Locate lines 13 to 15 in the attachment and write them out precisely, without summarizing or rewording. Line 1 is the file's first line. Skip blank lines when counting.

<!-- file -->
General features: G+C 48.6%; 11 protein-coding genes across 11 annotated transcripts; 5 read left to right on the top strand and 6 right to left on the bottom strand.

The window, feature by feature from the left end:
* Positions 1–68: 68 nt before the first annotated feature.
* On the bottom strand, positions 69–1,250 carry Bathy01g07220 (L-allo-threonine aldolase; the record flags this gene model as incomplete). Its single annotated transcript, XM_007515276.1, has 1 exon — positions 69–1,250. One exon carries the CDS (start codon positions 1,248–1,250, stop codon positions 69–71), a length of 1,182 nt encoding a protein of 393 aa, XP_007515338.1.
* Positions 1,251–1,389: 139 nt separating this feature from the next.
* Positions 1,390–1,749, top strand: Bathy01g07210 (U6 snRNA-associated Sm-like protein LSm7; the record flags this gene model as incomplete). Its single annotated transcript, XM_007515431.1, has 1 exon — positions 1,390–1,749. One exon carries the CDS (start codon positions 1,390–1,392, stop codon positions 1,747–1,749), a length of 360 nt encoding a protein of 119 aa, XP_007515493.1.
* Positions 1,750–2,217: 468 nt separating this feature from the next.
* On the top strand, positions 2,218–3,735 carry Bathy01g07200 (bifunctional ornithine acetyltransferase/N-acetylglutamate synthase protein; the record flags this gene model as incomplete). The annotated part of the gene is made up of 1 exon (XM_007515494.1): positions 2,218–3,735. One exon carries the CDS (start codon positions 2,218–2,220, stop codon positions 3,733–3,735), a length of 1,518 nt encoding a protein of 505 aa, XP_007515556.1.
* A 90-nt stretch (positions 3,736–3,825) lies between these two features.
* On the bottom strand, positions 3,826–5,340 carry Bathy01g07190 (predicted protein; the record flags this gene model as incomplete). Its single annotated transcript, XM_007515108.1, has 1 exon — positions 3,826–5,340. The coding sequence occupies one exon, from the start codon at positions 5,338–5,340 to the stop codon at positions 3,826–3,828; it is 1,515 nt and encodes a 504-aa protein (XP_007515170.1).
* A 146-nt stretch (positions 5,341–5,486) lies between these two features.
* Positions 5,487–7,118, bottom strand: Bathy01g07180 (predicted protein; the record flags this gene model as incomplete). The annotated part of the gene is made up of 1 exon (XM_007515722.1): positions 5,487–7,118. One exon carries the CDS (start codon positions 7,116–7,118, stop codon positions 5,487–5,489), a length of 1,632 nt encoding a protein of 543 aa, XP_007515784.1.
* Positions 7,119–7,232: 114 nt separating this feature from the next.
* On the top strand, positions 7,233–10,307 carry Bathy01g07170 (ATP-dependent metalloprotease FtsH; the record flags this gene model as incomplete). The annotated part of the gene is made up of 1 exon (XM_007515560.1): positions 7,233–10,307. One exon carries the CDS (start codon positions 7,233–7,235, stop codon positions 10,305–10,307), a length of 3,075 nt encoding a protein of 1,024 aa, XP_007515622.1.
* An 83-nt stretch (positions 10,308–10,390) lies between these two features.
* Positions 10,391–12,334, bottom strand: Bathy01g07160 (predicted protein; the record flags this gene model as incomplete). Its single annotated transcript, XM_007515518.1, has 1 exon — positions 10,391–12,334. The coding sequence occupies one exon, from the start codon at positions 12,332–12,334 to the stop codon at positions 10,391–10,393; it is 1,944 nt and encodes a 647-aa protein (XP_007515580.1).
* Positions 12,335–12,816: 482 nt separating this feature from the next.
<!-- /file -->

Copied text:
* Positions 7,119–7,232: 114 nt separating this feature from the next.
* On the top strand, positions 7,233–10,307 carry Bathy01g07170 (ATP-dependent metalloprotease FtsH; the record flags this gene model as incomplete). The annotated part of the gene is made up of 1 exon (XM_007515560.1): positions 7,233–10,307. One exon carries the CDS (start codon positions 7,233–7,235, stop codon positions 10,305–10,307), a length of 3,075 nt encoding a protein of 1,024 aa, XP_007515622.1.
* An 83-nt stretch (positions 10,308–10,390) lies between these two features.